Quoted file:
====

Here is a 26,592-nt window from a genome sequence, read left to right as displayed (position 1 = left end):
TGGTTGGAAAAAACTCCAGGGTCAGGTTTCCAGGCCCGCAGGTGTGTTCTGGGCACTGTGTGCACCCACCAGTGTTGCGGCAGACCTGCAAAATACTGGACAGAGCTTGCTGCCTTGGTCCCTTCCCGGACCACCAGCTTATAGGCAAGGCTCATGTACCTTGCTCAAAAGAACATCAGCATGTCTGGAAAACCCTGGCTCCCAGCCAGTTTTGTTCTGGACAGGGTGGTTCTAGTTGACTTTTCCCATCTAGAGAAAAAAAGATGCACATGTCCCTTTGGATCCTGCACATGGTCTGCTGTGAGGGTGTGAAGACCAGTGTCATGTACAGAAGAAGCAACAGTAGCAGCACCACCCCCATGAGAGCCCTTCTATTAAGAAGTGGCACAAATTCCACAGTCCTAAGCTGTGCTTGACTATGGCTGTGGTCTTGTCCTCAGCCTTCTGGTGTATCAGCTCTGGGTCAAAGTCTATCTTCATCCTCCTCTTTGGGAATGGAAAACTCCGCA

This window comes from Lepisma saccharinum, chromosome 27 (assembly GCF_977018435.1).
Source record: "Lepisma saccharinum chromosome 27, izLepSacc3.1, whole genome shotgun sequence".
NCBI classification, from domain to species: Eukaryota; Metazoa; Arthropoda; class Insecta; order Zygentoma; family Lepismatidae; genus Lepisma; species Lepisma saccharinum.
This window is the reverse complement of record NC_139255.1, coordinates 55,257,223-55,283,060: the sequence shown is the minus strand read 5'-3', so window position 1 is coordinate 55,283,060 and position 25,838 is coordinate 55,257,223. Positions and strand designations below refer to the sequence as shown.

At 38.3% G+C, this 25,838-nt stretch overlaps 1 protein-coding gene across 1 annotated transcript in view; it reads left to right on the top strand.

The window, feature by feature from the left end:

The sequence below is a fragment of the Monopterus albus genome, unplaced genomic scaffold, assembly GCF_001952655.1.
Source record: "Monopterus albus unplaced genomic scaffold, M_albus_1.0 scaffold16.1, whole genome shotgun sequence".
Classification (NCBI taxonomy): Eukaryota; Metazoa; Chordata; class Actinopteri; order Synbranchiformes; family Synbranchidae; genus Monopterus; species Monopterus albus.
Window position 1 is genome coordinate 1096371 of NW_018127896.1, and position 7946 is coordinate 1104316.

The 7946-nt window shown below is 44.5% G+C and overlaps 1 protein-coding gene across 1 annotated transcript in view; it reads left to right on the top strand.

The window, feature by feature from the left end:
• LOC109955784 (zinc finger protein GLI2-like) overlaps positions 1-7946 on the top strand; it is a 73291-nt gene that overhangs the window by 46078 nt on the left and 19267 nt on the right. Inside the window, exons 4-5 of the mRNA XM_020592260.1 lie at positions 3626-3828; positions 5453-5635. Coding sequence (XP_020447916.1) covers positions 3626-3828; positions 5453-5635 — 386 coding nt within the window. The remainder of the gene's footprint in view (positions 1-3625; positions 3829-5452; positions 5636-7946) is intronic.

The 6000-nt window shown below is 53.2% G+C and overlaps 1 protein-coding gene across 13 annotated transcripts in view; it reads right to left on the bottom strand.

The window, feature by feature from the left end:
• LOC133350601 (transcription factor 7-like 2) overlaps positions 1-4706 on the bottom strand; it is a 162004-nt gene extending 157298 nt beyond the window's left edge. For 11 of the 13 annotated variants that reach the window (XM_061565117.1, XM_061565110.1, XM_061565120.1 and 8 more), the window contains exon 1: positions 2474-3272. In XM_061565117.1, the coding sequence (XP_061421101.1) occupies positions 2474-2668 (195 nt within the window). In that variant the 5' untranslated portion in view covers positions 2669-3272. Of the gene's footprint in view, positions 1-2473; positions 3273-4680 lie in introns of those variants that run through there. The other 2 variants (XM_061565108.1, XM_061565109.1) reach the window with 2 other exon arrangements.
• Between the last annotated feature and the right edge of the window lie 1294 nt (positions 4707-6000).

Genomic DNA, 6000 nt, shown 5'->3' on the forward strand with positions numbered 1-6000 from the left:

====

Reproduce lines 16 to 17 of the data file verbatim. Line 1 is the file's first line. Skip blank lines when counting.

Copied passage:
The 6000-nt window shown below is 53.2% G+C and overlaps 1 protein-coding gene across 13 annotated transcripts in view; it reads right to left on the bottom strand.

The window, feature by feature from the left end: